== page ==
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Ontario Finance Minister Peter Bethlenfalvy arrives in the Ontario Legislature in Toronto with Premier Doug Ford on March 24.Frank Gunn/The Canadian Press

The Ontario government’s budget deficit for 2020-21 was $22-billion less than originally forecast, the province said Friday, prompting critics to accuse Premier Doug Ford of penny pinching instead of fighting the pandemic.

Ontario released its final report on the province’s public accounts for its fiscal year of 2020-21, which ended March 31. Unlike a forward-looking budget, the document tallies the province’s actual revenues and expenses. Friday’s numbers show last year’s deficit at $16.4-billion, less than half the $38.5-billion predicted in the budget delivered in November. (The province’s prepandemic deficit, in 2019-20, was $8.7-billion.)

The books, which have been okayed by Ontario’s Auditor-General, still show the province set a record for a one-year spending increase: $16.7-billion (excluding interest and debt payments), with almost all of the cash aimed at battling COVID-19.

Behind the much-smaller-than-anticipated deficit figure is more than $13-billion in taxes the government wasn’t expecting to collect, including corporate tax revenues that increased despite a large decline in gross domestic product. Finance Minister Peter Bethlenfalvy credited that windfall to the financial supports for individuals and businesses distributed by “all levels of government.” (The lion’s share of that help came from Ottawa.)

Ontario’s bottom line also benefited from $8.5-billion in extra money from the federal government in 2020-21, almost all of it one-time cash to deal with COVID-19.

The opposition seized on the fact that Mr. Ford’s Progressive Conservatives spent $5.6-billion less than planned in the government’s 2020 budget, even as the pandemic raged – including $3.5-billion less than planned on health care.

“Doug Ford is pinching pennies instead of helping people during an unprecedented health crisis,” said Sara Singh, Deputy Leader of the Ontario NDP.

Ontario Liberal Leader Steven Del Duca called the public accounts numbers a “multibillion-dollar betrayal” that showed “total government mismanagement.” He said Mr. Ford “was sitting on billions” that could have funded a better sick-pay program or smaller class sizes.

The government blames the underspending partly on the timing of the pandemic’s third wave, which peaked in April, after the fiscal year-end on March 31. Increased spending from that stage of the crisis, in which hospitals were forced to helicopter critically ill patients across the province as intensive care units became overburdened, is expected to show up on this year’s books.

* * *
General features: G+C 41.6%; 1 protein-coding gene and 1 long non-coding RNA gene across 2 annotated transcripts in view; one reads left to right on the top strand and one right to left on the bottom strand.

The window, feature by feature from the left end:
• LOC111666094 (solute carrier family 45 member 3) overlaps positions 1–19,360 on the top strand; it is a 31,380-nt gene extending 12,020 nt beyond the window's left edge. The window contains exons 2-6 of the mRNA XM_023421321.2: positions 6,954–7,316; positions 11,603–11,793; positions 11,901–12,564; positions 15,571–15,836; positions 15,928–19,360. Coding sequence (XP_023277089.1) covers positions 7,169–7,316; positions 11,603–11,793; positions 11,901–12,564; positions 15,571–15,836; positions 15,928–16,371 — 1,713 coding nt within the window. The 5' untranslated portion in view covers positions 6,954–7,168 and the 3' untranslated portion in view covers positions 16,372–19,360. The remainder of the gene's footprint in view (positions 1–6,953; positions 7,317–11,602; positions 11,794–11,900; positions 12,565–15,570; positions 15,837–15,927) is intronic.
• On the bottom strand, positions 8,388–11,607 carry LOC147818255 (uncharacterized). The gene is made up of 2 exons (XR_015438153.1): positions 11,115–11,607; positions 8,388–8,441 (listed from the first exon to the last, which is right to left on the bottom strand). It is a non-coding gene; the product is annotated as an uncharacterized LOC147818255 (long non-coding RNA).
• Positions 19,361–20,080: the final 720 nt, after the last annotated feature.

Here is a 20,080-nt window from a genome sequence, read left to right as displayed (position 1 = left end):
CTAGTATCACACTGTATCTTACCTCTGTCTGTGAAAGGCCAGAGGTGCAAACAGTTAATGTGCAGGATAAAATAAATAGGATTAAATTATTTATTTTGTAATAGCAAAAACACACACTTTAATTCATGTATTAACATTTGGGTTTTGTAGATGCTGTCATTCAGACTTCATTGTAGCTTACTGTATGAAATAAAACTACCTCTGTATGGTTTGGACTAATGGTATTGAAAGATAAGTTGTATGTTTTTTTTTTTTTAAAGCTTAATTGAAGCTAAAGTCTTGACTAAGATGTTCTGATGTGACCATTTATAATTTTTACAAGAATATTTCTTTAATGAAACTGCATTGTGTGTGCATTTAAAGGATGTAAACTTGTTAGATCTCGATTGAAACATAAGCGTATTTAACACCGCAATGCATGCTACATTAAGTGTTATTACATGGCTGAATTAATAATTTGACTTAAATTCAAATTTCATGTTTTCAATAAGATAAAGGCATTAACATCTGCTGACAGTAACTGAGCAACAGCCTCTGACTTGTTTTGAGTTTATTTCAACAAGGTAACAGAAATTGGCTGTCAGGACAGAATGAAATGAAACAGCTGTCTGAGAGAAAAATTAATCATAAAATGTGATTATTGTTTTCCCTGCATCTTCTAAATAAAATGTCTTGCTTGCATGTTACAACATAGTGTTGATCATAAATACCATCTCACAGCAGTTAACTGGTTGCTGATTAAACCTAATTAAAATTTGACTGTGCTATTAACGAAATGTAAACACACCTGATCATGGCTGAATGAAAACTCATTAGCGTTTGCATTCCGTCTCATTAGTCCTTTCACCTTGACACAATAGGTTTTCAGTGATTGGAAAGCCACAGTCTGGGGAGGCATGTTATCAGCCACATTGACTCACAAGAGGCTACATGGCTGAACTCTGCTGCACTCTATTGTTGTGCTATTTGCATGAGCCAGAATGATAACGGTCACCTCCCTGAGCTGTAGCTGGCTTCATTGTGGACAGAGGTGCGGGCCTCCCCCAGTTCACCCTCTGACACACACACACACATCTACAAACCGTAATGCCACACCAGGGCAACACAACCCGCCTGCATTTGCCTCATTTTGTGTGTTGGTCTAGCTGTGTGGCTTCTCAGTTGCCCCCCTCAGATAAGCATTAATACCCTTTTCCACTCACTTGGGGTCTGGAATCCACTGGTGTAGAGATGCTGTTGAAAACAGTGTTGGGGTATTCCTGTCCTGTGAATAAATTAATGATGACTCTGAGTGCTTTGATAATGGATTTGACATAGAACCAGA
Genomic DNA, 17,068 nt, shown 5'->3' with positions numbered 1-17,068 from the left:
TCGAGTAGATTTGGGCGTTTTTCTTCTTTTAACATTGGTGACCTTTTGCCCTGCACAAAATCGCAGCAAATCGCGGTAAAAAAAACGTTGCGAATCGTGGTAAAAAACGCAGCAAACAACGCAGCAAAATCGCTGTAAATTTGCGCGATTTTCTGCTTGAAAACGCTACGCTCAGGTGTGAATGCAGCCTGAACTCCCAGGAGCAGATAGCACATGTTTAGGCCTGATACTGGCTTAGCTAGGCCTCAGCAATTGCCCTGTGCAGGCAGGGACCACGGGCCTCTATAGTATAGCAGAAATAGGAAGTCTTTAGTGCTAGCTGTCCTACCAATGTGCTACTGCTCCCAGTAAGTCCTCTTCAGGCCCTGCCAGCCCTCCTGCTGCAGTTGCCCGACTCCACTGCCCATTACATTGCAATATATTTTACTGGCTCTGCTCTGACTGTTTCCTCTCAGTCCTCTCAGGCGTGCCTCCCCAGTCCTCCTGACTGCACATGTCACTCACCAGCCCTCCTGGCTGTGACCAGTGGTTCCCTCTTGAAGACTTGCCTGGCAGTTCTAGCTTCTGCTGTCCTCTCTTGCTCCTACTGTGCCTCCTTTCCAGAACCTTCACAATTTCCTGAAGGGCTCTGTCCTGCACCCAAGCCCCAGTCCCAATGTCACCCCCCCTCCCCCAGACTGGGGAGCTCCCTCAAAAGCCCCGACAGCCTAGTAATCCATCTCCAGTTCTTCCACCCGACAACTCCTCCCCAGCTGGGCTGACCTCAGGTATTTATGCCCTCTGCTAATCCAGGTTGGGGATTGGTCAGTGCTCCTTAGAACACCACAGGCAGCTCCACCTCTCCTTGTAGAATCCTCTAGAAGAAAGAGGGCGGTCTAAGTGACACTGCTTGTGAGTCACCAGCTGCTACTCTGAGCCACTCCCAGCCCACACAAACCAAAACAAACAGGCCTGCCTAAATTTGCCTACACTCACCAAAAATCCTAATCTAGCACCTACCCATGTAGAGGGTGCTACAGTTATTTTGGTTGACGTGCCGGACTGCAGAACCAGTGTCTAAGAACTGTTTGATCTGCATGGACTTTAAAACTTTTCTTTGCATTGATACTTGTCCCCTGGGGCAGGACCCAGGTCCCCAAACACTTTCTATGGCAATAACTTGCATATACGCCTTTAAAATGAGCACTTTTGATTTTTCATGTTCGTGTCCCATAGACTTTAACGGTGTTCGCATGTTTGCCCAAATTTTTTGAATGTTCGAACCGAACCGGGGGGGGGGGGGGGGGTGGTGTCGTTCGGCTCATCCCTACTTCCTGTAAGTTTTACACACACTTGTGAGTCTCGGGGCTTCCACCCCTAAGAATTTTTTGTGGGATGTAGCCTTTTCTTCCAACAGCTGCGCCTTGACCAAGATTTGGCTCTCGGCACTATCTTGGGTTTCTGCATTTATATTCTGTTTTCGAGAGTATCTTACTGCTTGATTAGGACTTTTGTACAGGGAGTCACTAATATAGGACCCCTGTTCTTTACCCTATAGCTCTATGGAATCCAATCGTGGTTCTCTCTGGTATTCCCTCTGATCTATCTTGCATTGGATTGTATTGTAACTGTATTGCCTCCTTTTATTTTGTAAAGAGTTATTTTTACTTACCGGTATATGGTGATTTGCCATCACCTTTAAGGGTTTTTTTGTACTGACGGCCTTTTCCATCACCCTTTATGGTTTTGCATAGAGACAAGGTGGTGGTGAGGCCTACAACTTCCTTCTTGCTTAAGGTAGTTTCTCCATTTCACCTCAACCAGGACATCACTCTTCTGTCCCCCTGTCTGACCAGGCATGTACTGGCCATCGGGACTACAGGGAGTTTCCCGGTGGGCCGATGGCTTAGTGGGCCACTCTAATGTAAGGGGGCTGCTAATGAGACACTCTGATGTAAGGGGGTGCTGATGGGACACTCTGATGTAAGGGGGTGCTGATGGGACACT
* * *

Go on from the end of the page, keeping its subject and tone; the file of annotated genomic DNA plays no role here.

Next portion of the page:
But some critics argue the money originally earmarked in the 2020 budget should have been spent in advance to blunt the third wave, which erupted as the government ignored warnings from its scientific advisers and loosened COVID-19 restrictions.

Mr. Bethlenfalvy said his government had provided enough cash to combat the virus.

“There were ample resources available and that money, as necessary, was spent. And we’ll continue that,” he told reporters.

The public accounts do show that health spending, compared with 2019-2020, went up by 9.1 per cent, or $5.8-billion. Education spending increased by 3.6 per cent, or $1.1-billion, largely because of pandemic measures. The province says it spent $19.1-billion on pandemic measures in all, including $3-billion to support businesses affected by lockdowns.

Ontario says it is not the only government that saw its financial predictions thrown off wildly by COVID-19. Other provinces have reported similarly large variances between their budget projections and the real numbers amid the unpredictability of the pandemic.

Last week, Ontario’s independent Financial Accountability Office (FAO) said that, in the first quarter of the current fiscal year, the provincial government had not disbursed any money from a $2.7-billion fund earmarked to fight COVID-19.

But the government says the money has been allocated and will be spent. In some cases, hospitals, public-health units or other agencies must spend the cash first and be reimbursed, meaning the expenditures will show up later in the province’s fiscal year. Alexandra Hilkene, a spokesperson for Health Minister Christine Elliott, said $773-million being spent on COVID-19 lab testing would come out of this $2.7-billion and would show up in this year’s second-quarter numbers.

In a February report, the FAO said that, as of Sept. 30 of last year, Ontario was still sitting on $12-billion in pandemic money, even as the province’s COVID-19 testing system was being overwhelmed and the province was overruling school-board plans to lower class sizes.

In its numbers released Friday, the government said all COVID-19 contingency funds in its 2020-21 budget had been drawn down to zero by the end of the fiscal year.

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